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Whiskey Glassware for Nosing and Tasting

Let’s say you’ve gone out and spent some good money on a bottle of fantastic whiskey. If you are like me, you can’t wait to head home and pour that sucker in the first glass you see. This might typically mean reaching for a “rocks” glass, the one that’s squat low and sturdy.

After pouring that sweet amber nectar you raise the glass to your sniffer and then………and then………nothing. Or perhaps very little, if anything, pushes it’s way to your nostrils. That’s because the rocks glass (or lowball or whatever you wish to call it) is fitting for some of the great classic cocktails (like my favorite, The Old Fashioned). It does not however enhance the aroma of the whiskey that’s glimmering and sloshing around in the bottom. The straight sides and wide opening permits way too much of the aroma to escape, leaving you looking like a basset hound rooting the top of the glass to collect what you can.

The Nose Knows
The human nose is powerful. While we can taste 4-5 basic flavors (including umami), our sense of smell can detect 30-plus (I think more than that but I’m no scientist). On top of that, the interplay between nosing and tasting a whiskey makes the experience so much fuller than tasting alone. There are whiskeys out there that I’ve sat down and nosed for 10 minutes before ever taking a sip. I was perfectly happy doing so because the nose of a whiskey can be captivating.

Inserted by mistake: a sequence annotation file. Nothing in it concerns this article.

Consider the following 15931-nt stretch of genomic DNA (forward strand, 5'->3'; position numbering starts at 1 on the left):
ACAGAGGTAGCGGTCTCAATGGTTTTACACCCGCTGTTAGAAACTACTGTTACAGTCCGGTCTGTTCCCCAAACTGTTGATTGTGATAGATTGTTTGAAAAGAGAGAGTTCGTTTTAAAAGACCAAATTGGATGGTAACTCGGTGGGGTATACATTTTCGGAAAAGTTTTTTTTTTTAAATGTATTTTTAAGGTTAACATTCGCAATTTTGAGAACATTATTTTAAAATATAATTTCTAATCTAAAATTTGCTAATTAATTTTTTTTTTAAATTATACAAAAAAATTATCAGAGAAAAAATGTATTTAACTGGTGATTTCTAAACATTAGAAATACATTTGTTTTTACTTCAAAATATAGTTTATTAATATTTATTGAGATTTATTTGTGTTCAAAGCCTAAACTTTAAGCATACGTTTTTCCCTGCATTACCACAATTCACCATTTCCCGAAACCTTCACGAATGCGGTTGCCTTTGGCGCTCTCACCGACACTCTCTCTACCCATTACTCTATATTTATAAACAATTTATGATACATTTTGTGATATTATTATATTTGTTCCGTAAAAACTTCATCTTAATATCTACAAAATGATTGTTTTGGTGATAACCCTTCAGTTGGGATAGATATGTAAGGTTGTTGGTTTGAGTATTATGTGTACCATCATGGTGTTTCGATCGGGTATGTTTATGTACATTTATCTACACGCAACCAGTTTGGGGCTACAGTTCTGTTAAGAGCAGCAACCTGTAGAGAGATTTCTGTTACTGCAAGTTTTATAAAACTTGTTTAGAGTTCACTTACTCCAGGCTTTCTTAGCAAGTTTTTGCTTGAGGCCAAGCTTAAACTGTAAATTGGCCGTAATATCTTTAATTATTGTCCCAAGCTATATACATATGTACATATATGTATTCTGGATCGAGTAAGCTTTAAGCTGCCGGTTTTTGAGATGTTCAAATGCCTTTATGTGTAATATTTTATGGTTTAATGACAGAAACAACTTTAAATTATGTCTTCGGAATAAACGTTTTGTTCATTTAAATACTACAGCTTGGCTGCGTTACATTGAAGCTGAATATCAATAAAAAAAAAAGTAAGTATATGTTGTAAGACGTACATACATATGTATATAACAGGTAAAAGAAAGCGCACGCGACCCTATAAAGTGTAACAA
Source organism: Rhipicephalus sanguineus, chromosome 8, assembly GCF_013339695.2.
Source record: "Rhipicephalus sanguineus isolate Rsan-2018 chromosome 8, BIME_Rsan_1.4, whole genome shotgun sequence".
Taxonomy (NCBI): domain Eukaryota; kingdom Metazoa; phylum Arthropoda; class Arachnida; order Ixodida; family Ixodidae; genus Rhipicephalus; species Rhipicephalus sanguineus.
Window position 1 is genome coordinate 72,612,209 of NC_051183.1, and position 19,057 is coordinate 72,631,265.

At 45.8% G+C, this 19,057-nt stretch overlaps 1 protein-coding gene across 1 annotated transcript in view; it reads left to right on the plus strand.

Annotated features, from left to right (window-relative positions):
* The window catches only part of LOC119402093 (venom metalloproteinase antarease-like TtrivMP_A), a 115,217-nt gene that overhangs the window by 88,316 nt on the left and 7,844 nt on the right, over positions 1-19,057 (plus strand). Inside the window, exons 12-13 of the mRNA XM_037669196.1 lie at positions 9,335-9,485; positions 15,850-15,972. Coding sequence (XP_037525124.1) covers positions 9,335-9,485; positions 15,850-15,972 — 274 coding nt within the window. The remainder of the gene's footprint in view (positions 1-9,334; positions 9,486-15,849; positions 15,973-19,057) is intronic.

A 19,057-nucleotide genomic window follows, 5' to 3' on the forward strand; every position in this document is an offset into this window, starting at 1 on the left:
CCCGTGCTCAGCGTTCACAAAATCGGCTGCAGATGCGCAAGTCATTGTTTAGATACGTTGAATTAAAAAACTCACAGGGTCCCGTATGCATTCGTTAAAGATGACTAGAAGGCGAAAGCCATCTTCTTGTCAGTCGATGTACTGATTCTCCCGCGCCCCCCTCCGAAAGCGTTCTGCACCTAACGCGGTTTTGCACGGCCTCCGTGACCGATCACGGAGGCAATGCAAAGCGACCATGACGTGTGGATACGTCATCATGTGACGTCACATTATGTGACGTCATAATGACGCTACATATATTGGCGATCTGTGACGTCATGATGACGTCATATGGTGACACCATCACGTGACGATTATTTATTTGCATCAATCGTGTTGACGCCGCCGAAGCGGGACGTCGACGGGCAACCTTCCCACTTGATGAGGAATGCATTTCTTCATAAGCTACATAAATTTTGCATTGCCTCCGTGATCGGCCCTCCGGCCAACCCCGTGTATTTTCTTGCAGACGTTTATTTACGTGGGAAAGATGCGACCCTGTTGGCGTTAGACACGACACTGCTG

The bottom line is nosing is a huge part of overall enjoyment. I urge you to spend more time doing it (if you don’t currently). In order to get the most out it, you’ll need the right hardware for the job.

The Right Tools
Please drink your whiskey however you want to and enjoy it. I cannot underscore that point enough! But if you are a whiskey geek like me and really want to explore that whiskey, then investing in good glassware is a great place to start. The type of glassware I’m referring to is a nosing/tasting glass.

You can start by looking for a glass that might hold anywhere from 6-10 ounces of liquid and pinches in reasonably at the nose. Picture a white wine or chardonnay glass. The “tulip” shape provides enough of a “bowl” for which to swirl or agitate the whiskey easily, releasing aromas. The tighter, “pinched” opening then concentrates those aromas so you can experience them more easily.